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October 8, 2009, Dr. Amitav Acharya

(Click to enlarge) Dr. Amitav Acharya discusses Asia regionalism.

Whose Ideas Matter? Agency and Power in Asian Regionalism

 

(Washington D.C.) October 8– Asian nations do not passively adopt foreign concepts of regionalism but instead adapt them to serve the unique needs of the region. In an East-West Center in Washington Asia Pacific Security Seminar, Dr. Amitav Acharya, professor of international relations in the School of International Service at American University, introduced his new book Whose Ideas Matter? Agency and Power in Asian Regionalism in which he examines Asian regionalism from the viewpoint of Asian actors.

 

Dr. Acharya pointed to a long history of the adaption of outside ideas in local Asian communities. For example, Southeast Asia imported Buddhism from India and China along with religious art and architecture. However, temples, paintings, and statues associated with Buddhism in Southeast Asia are quite different in appearance from the original Chinese and Indian sources; in each instance, the ideas from outside were modified by local craftsmen who created a distinctively local take on a foreign concept. As with ancient art, foreign ideas of regional institution building were not passively acquired, but were adapted with modification by regional actors. The foreign concepts, Dr. Acharya explained, did not make local ideas go extinct. Rather, local actors synthesized outside concepts of regionalism with local ideas to create a new concept of regional interaction unique to Asia.

 

Dr. Acharya explained that Asian institutions tend to focus less on the creation of material concepts, such as power and money, and more on the normative sharing of ideas. These institutions are not designed to be problem-solving mechanisms like the institutions of other regions. Further, he noted that while many Western institutions are interested in collective security, Asian institutions are more focused on common security and tend to avoid humanitarian intervention activities.

 

Dr. Acharya also pointed out that no Asian great player has ever successfully dominated any regional grouping in Asia. He explained that Asian nations are uninterested in institutions where one or two major countries hold most of the power, instead preferring groupings where each nation, regardless of size or power, has an equal voice. He noted that this makes Chinese attempts to create a China-dominated organization in Asia unlikely to succeed: while Asian institutions need Chinese involvement to be viable, local Asian actors will not join an organization where China holds all the power.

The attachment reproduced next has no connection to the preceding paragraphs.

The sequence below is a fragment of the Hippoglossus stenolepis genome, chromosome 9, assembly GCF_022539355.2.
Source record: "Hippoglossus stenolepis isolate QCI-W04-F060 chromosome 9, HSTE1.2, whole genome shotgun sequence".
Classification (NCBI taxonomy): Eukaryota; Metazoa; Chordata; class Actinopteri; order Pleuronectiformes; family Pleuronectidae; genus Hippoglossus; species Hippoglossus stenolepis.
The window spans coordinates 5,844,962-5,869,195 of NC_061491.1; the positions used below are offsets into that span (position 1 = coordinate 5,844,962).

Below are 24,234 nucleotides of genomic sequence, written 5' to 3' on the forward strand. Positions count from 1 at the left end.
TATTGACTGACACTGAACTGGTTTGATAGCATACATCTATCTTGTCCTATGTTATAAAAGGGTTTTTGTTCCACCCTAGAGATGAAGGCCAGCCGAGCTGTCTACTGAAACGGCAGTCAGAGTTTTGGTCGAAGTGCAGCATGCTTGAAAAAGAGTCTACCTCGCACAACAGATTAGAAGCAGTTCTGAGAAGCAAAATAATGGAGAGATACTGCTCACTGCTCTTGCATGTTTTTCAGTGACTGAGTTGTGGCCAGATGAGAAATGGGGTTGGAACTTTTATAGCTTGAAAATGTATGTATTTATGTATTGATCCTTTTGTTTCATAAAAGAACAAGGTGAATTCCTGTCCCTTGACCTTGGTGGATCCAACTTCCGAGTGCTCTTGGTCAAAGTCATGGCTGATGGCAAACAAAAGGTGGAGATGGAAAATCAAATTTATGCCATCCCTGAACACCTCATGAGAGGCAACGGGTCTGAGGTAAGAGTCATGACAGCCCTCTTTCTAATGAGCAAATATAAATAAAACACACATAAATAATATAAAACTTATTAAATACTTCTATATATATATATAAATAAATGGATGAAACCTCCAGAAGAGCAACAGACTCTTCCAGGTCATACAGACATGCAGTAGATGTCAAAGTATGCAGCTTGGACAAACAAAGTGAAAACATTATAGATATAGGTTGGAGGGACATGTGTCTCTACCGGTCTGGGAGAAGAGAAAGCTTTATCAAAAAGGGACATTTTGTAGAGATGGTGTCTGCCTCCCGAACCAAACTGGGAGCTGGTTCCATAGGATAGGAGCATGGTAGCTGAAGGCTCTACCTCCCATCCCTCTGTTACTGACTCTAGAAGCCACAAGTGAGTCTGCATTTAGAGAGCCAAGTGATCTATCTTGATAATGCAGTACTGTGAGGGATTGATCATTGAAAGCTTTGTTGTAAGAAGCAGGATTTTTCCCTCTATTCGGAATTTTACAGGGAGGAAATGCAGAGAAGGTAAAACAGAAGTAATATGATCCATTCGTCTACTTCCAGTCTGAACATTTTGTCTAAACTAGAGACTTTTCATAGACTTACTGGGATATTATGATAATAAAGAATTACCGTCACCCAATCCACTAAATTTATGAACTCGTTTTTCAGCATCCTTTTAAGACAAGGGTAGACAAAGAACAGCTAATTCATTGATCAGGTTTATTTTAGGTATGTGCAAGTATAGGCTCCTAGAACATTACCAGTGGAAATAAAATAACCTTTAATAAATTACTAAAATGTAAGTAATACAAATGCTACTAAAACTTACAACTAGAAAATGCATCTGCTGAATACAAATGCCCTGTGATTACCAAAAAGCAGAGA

Thus, Asian actors adapted Western ideas to best suit the needs of the local populations, creating a distinctively Asian version of regional architecture. Civilizations, Dr. Acharya argued, learn from each other, adapting foreign ideas through creative synthesis with local ideas to create new and unique concepts, allowing the local and the foreign to grow together.

 

Amitav Acharya is professor of international relations at the School of International Service at American University. He is also chair of the University’s ASEAN Studies Center. His previous appointments include professor of global governance and director of the Centre for Governance and International Affairs at the University of Bristol; professor, deputy director, and head of research at the Institute of Defence and Strategic Studies at Nanyang Technological University, Singapore; professor of political science at York University, Toronto; fellow of the Harvard University Asia Center; and fellow of Harvard’s John F. Kennedy School of Government. Professor Acharya’s publications include Constructing a Security Community in Southeast Asia (Routledge 2001, 2009); Asia Pacific Security Cooperation (M.E. Sharpe 2004); Crafting Cooperation: Regional International Institutions in Comparative Politics (Cambridge 2007); Reassessing Security Cooperation in the Asia Pacific (MIT 2007) Singapore’s Foreign Policy; The Search for Regional Order (World Scientific 2007); The Age of Fear: Power Versus Principle in the War on Terror (New Delhi: Rupa and Co. and Singapore: Marshall Cavendish, 2004), Asia Rising: Who is Leading? (Singapore and New York: World Scientific, 2007). His most recent book is Whose Ideas Matter: Agency and Power in Asian Regionalism (Cornell, 2009). He has published in journals including International Organization , International Security , World Politics , Journal of Peace Research , Pacific Affairs , and Washington Quarterly .

 

 

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